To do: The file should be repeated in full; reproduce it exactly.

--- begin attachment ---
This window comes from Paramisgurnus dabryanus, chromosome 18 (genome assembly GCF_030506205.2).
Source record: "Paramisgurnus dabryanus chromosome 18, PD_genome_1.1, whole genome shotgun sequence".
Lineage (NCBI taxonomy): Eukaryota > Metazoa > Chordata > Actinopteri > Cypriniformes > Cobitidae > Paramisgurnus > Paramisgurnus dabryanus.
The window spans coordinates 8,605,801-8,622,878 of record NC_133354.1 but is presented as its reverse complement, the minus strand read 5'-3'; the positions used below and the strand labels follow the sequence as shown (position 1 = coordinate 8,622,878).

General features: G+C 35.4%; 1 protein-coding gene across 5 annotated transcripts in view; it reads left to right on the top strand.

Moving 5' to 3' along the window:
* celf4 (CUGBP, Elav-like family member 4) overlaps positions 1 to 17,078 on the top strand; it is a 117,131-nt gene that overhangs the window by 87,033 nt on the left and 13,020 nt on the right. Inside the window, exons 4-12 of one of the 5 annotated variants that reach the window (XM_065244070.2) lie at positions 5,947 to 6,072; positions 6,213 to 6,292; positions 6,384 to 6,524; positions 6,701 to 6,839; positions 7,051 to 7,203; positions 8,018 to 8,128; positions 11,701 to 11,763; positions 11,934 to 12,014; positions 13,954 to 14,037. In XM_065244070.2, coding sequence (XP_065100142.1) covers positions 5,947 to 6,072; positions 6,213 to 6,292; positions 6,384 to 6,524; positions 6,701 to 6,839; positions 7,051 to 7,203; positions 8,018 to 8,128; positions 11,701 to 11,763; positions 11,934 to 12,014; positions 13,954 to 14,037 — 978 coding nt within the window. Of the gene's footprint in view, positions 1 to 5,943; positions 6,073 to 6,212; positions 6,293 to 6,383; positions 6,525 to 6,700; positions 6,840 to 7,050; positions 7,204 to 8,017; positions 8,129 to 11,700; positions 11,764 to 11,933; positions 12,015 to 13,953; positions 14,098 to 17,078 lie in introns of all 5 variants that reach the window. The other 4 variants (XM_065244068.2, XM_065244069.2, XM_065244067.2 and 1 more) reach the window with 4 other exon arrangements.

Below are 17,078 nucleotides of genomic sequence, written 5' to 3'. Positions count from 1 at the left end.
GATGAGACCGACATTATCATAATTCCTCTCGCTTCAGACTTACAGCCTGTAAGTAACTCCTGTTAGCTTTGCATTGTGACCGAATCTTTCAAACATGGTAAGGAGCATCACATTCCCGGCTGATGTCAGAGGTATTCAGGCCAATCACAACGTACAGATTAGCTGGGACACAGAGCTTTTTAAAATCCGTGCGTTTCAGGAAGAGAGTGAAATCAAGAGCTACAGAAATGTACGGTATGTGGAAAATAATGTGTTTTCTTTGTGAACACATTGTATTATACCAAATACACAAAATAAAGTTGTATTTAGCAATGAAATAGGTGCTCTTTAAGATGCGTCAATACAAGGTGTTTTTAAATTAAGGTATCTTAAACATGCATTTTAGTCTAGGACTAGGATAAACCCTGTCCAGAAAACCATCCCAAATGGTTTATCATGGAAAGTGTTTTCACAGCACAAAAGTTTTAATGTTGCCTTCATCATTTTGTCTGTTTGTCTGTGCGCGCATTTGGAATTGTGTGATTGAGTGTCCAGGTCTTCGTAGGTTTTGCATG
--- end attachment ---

This window comes from Paramisgurnus dabryanus, chromosome 18 (genome assembly GCF_030506205.2).
Source record: "Paramisgurnus dabryanus chromosome 18, PD_genome_1.1, whole genome shotgun sequence".
Lineage (NCBI taxonomy): Eukaryota > Metazoa > Chordata > Actinopteri > Cypriniformes > Cobitidae > Paramisgurnus > Paramisgurnus dabryanus.
The window spans coordinates 8,605,801-8,622,878 of record NC_133354.1 but is presented as its reverse complement, the minus strand read 5'-3'; the positions used below and the strand labels follow the sequence as shown (position 1 = coordinate 8,622,878).

General features: G+C 35.4%; 1 protein-coding gene across 5 annotated transcripts in view; it reads left to right on the top strand.

Moving 5' to 3' along the window:
* celf4 (CUGBP, Elav-like family member 4) overlaps positions 1 to 17,078 on the top strand; it is a 117,131-nt gene that overhangs the window by 87,033 nt on the left and 13,020 nt on the right. Inside the window, exons 4-12 of one of the 5 annotated variants that reach the window (XM_065244070.2) lie at positions 5,947 to 6,072; positions 6,213 to 6,292; positions 6,384 to 6,524; positions 6,701 to 6,839; positions 7,051 to 7,203; positions 8,018 to 8,128; positions 11,701 to 11,763; positions 11,934 to 12,014; positions 13,954 to 14,037. In XM_065244070.2, coding sequence (XP_065100142.1) covers positions 5,947 to 6,072; positions 6,213 to 6,292; positions 6,384 to 6,524; positions 6,701 to 6,839; positions 7,051 to 7,203; positions 8,018 to 8,128; positions 11,701 to 11,763; positions 11,934 to 12,014; positions 13,954 to 14,037 — 978 coding nt within the window. Of the gene's footprint in view, positions 1 to 5,943; positions 6,073 to 6,212; positions 6,293 to 6,383; positions 6,525 to 6,700; positions 6,840 to 7,050; positions 7,204 to 8,017; positions 8,129 to 11,700; positions 11,764 to 11,933; positions 12,015 to 13,953; positions 14,098 to 17,078 lie in introns of all 5 variants that reach the window. The other 4 variants (XM_065244068.2, XM_065244069.2, XM_065244067.2 and 1 more) reach the window with 4 other exon arrangements.

Below are 17,078 nucleotides of genomic sequence, written 5' to 3'. Positions count from 1 at the left end.
GATGAGACCGACATTATCATAATTCCTCTCGCTTCAGACTTACAGCCTGTAAGTAACTCCTGTTAGCTTTGCATTGTGACCGAATCTTTCAAACATGGTAAGGAGCATCACATTCCCGGCTGATGTCAGAGGTATTCAGGCCAATCACAACGTACAGATTAGCTGGGACACAGAGCTTTTTAAAATCCGTGCGTTTCAGGAAGAGAGTGAAATCAAGAGCTACAGAAATGTACGGTATGTGGAAAATAATGTGTTTTCTTTGTGAACACATTGTATTATACCAAATACACAAAATAAAGTTGTATTTAGCAATGAAATAGGTGCTCTTTAAGATGCGTCAATACAAGGTGTTTTTAAATTAAGGTATCTTAAACATGCATTTTAGTCTAGGACTAGGATAAACCCTGTCCAGAAAACCATCCCAAATGGTTTATCATGGAAAGTGTTTTCACAGCACAAAAGTTTTAATGTTGCCTTCATCATTTTGTCTGTTTGTCTGTGCGCGCATTTGGAATTGTGTGATTGAGTGTCCAGGTCTTCGTAGGTTTTGCATG